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Everything posted by cannonball-addict

  1. I don't know many of the names and I missed several of the recent shows. I gather Gary Gulman won? I thought that although he gives off an air of being a over-confident pompous a-hole, his routines are honestly funny. He talks about stuff we can all relate to (i.e. mothers gasping as their children drive with them in the car). I thought the squirrelly looking guy was funny. Was he Jay? I think all of us off-beat jazz folk have a soft spot for a guy who looks like that. It's funny but that's what a lot of jazz fans and writers dress. He ruined his chances by being so self-depracating. It would have been appropriate were he not competing for the prize nor going up against challengers who really were genuinely trying to win over the audience. I dug his joke "It was a year ago yesterday....." I was ROTFLMAO (rolling on the floor laughing my ass off). Matt
  2. This is going to be a long process because I want the production to be really good and I want to pick good music. I guess I should read the Before Motown book you guys are plugging. I am about to go back to school in two weeks. So I'll look for the book in the libraries there. Is it a readily available book in academic libraries? I don't really have much money right now for purchases of any kind besides essentials like paying my rent. Otherwise I would go out and support fellow jazz writers. Matt P.S. Just wondering if I am the only college student who is a regular poster to this bboard. It would really be great to get the other young people involved because a lot of you older guys know so much about the music. I am sure all the jazz students out there (at Berklee and North Texas and New School and Manhattan and NEC etc. etc.) could benefit a heck of a lot from all the information exchange that goes on here. I always know I'll come up with answers to my jazz queries on this board. VIVA Organissimo!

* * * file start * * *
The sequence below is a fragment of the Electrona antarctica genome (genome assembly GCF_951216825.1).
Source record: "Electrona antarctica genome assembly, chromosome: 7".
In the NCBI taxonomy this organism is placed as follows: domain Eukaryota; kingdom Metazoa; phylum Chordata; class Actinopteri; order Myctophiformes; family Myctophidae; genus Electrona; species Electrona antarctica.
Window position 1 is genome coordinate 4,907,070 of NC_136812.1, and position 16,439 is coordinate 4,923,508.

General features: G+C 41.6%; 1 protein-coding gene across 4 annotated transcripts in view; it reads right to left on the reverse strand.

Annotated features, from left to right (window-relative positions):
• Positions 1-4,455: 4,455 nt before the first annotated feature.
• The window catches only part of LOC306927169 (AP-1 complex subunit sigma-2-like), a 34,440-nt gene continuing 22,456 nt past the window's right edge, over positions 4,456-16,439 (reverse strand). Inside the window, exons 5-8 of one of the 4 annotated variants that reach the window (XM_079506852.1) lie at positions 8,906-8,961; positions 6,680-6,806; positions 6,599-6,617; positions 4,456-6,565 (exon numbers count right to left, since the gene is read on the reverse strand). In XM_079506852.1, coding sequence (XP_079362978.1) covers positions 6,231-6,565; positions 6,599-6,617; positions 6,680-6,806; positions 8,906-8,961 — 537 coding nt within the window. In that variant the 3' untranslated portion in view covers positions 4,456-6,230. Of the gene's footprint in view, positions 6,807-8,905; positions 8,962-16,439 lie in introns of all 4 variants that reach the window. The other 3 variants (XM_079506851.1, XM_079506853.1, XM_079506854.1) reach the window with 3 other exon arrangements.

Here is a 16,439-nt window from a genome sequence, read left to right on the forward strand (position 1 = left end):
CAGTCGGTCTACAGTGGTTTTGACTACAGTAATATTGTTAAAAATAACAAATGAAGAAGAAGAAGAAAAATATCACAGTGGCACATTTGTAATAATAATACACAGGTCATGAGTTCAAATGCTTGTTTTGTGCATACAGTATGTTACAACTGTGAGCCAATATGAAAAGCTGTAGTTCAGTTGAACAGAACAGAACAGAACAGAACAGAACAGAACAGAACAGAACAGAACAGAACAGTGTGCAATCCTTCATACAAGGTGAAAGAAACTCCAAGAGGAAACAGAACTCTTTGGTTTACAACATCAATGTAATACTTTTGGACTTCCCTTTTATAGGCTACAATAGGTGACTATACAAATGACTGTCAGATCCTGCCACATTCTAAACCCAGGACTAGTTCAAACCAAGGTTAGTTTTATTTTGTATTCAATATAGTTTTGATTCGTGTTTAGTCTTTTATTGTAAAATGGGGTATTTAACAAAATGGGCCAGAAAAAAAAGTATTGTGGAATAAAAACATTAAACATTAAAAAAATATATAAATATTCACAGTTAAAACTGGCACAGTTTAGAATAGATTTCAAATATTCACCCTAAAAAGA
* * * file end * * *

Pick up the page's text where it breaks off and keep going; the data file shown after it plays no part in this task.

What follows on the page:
3. I'd like in too! Sending email..... Matt
  4. Thanks. Any personal stories? Is there anyone on the site that is from Detroit. I know the guys who run this board must have some great stories to tell.... Matt
  5. If one were to do a radio show on the legacy of Detroit in the history of jazz, what recordings would be essential? Who represents the Detroit sound, if there is one? I figure some stuff from all the Jones brothers. Something from Barry Harris, Tommy Flanagan, Joe Henderson. Who else? And what recordings? Also what were the clubs and venues besides the heralded Graystone Ballroom and the now defunct Baker's? Any help would be greatly appreciated.
  6. Can anybody tell me exactly which rhythm section guys are on this tune. I never figured it out for sure. In the complete takes at the end of What Is This Think Called Love Sonny announces that it was Wilbur Ware and Elvin Jones on that tune. Is it the same on "Softly..."? What night was it recorded (I need an exact date).